Wednesday, July 28, 2021

No Change to Shipping Container Market Problems 'for Months Possibly Years'

Freight Forwarders Have the Unvarnished Truth from Their Trade Association
Shipping News Feature

UK – Ah. Rumour and intrigue, nothing spreads faster than the Chinese whispers which swirl around the freight and logistics industry. Fortunately there are cool heads which examine and analyse to ensure the truth will out which has now happened as concerns over the parlous state of the container shipping market go into overdrive.

When freight forwarders have such worries the first port of call is the British International Freight Association (BIFA) and, in response to concerns expressed by its members, the trade association that represents UK's freight forwarding and logistics companies has been monitoring conditions in the global container market for some time, liaising with international organisations in order to compare market conditions around the world.

BIFA has now prepared a report for all of its members, to help them highlight and explain to their clients how the present difficult position has arisen; the impact the current issues are having on the container market and wider economy; why it is so difficult to ameliorate the situation in both the short and longer term as well as the potential for the immediate future.

With regard to rates, the news is not good, and the report warns members to expect more surcharges to be imposed by the lines, in part to cover higher charter rates, as well as additional port fees, quay rent and demurrage. Commenting on the situation Robert Keen, BIFA Director General, says:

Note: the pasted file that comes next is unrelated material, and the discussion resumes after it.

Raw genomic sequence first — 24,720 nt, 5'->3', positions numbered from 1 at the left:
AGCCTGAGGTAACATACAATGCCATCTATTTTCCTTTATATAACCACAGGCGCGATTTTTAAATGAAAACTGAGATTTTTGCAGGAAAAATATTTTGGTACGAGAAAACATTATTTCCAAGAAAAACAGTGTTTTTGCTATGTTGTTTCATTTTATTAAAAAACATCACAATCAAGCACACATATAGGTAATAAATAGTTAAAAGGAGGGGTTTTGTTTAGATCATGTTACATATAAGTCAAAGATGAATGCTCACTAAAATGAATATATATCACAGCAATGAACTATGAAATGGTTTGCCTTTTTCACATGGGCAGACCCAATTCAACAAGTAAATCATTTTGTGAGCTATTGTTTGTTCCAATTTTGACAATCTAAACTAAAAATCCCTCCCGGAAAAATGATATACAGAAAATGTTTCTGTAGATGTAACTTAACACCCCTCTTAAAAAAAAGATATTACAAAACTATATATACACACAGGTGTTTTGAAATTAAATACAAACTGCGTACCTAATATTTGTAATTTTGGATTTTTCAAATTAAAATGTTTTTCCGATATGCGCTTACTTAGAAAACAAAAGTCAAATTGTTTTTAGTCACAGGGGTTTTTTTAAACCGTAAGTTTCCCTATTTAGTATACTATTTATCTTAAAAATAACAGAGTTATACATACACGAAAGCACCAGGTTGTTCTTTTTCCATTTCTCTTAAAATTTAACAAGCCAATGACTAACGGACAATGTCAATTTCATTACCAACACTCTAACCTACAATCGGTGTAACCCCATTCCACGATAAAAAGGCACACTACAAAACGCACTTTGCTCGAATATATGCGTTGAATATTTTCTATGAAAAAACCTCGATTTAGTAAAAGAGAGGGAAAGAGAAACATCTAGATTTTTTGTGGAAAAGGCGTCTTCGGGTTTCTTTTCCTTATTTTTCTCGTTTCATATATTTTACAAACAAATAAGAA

“BIFA has been challenging the legitimacy of arbitrary surcharges on behalf of our members and their customers for many years. There is a suspicion that the container shipping lines and others are cashing in on a crisis in global container shipping, created in no small part by their own actions.

“Over the last few years, we have seen surcharges for fuel, equipment imbalances, the peak season and currency fluctuations. Just this week a global port authority has announced an energy transition fee of £5 per laden import container! The number of surcharges and fees continues to grow, often with no real explanation or justification.”

As far as capacity goes, BIFA predicts little prospect of additional allocations, and expects the shortage of landside transport will remain, whilst carriers will not accommodate low yield freight. BIFA adds that there is likely to be ongoing short term changes to schedules and routings accompanied by service speed reductions and blank sailings. Keen concludes:

“The fundamentals that underpin demand and supply within the container shipping market show no signs of significant changes, which leads us to conclude that there is little chance of there being any improvement in the current situation for many months, or possibly even years. That is why we felt it necessary to provide our members with a report that helps them explain the ongoing issues that the freight forwarding industry faces, to a very disgruntled client set.”

The BIFA report is available to read HERE.